The heart of NYU Wagner's programs is our faculty. An amalgam of full-time, clinical/research/visiting, and adjunct professors, they are outstanding teachers, expert researchers and committed practitioners.
Paul C. Light, Paulette Goddard Professor of Public Service at NYU Wagner, gave the 2007 Elmer Staats Lecture at the National Academy of Public Administration. Professor Light delivered a paper titled "A Government Ill Executed: The Depletion of the Federal Service," built from his research for a forthcoming book, due out in May, 2008. The paper's title comes from Alexander Hamilton's warnings in Federalist No. 70 about the danger of bad government. "More than 200 years later, however, the federal government seems plagued by bad execution," he writes.
Professor Light is a nationally known expert on the federal bureaucracy and organizational performance in the public and nonprofit sectors.
To read the full paper, click the link below.
NYU Wagner's Brademas Center for the Study of Congress held a well-attended and timely forum Dec. 14, 2007, on how the U.S. Congress can come to grips with looming defense issues such as the War on Terror, changes in force structure, Department of Defense reform, and base closings. The question addressed by the panel convened by Paul C. Light, Paulette Goddard Professor of Public Service at Wagner, was, "How can Congress address these defense issues before they become intractable?" Part of a series of Brademas Center discussions on Congressional decision making titled "Legislating for the Future," the forum took place in the Rayburn Building in Washington, D.C., and included leading scholars on defense: Paul K. Davis, Principal Researcher, The Rand Corporation; Kenneth R. Mayer, Professor of Political Science, University of Wisconsin-Madison; and Michael O'Hanlon, Senior Fellow, The Brookings Institution.
Click the link below to view C-SPAN's coverage of the forum.
Through forums such as this, the John Brademas Center for the Study of Congress - at the Robert F. Wagner Graduate School of Public Service - seeks to advance understanding of the powers, processes and political character of the U.S. Congress among scholars, students pursuing careers in public service, those working on Capitol Hill, and the public. It is named for its founder, the former U.S. Representative from Indiana (1959-81) and President Emeritus of New York University (1981-1992).
U.S. Senator Hillary Clinton visited NYU Wagner on April 23 to speak about urban poverty. The audience of invited guests included current and former government officials, educators, and the heads of labor unions, businesses, and not-for-profit organizations. Introduced by Wagner Professor Rogan Kersh, the senator explored such issues as the growth of the prison population, unemployment, education, family, health care, and middle class security. Entitled the 'Working Cities Forum', and moderated by WNBC-TV political correspondent Jay DeDapper, the event was one of an ongoing series of conversations with presidential candidates cosponsored by the Community Service Society of New York and 32BJ Service Employees International Union. A transcript of the senator's comments is to be posted on the organizations' web sites.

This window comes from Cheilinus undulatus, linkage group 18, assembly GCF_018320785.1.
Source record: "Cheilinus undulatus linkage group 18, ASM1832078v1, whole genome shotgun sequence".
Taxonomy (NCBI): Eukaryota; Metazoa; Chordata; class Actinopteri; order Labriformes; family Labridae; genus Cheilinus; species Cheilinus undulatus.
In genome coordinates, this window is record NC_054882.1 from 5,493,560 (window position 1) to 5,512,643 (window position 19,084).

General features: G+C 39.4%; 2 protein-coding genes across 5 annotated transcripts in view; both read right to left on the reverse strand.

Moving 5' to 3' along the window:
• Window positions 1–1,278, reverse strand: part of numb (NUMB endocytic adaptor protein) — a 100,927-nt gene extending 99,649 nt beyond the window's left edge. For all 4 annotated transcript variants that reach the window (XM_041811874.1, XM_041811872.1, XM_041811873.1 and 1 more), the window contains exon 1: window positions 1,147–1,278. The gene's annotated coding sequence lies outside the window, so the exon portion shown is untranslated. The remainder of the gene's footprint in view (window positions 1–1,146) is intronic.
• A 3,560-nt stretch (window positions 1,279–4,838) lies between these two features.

A major forum sponsored by the John Brademas Center for the Study of Congress at NYU Wagner brought together Senator John Kerry and former Speaker of the House Newt Gingrich on April 10, 2007, in Washington, D.C. to debate global climate change and how Congress should tackle the issue.
Kerry and Gingrich discussed the role of government and the marketplace before an overflow crowd of more than 250 people in the Russell Senate Office Building. Journalists from about 50 media outlets -- from C-SPAN to the Washington Post, and from the Weather Channel to The New Republic -- covered the two-hour discussion.NYU Wagner Dean Ellen Schall offered introductory remarks, noting the event is part of a continuing series of forums organized by Wagner Professor Paul Light that examines how Congress can work to resolve not only issues of the day, but also critically important issues of the future.
Additionally, NYU President Emeritus John Brademas, who is a distinguished former member of Congress, welcomed the participants, while Professor Light served as the moderator.
The Associated Press began its dispatch on the event this way:
Climate change is heating the earth and also warming relations between Democrat John Kerry and Republican Newt Gingrich.
Kerry, a past presidential candidate, debated Gingrich, a potential one, in a friendly exchange Tuesday on Capitol Hill. Then the two argued for nearly two hours about whether the government should cap emissions of greenhouse gases or whether tax breaks will encourage businesses to do so.The John Brademas Center for the Study of Congress is housed at NYU Wagner, where it seeks to advance the understanding of Congress its powers, processes and political character among scholars, students pursuing careers in public service, those working on Capitol Hill, and the public.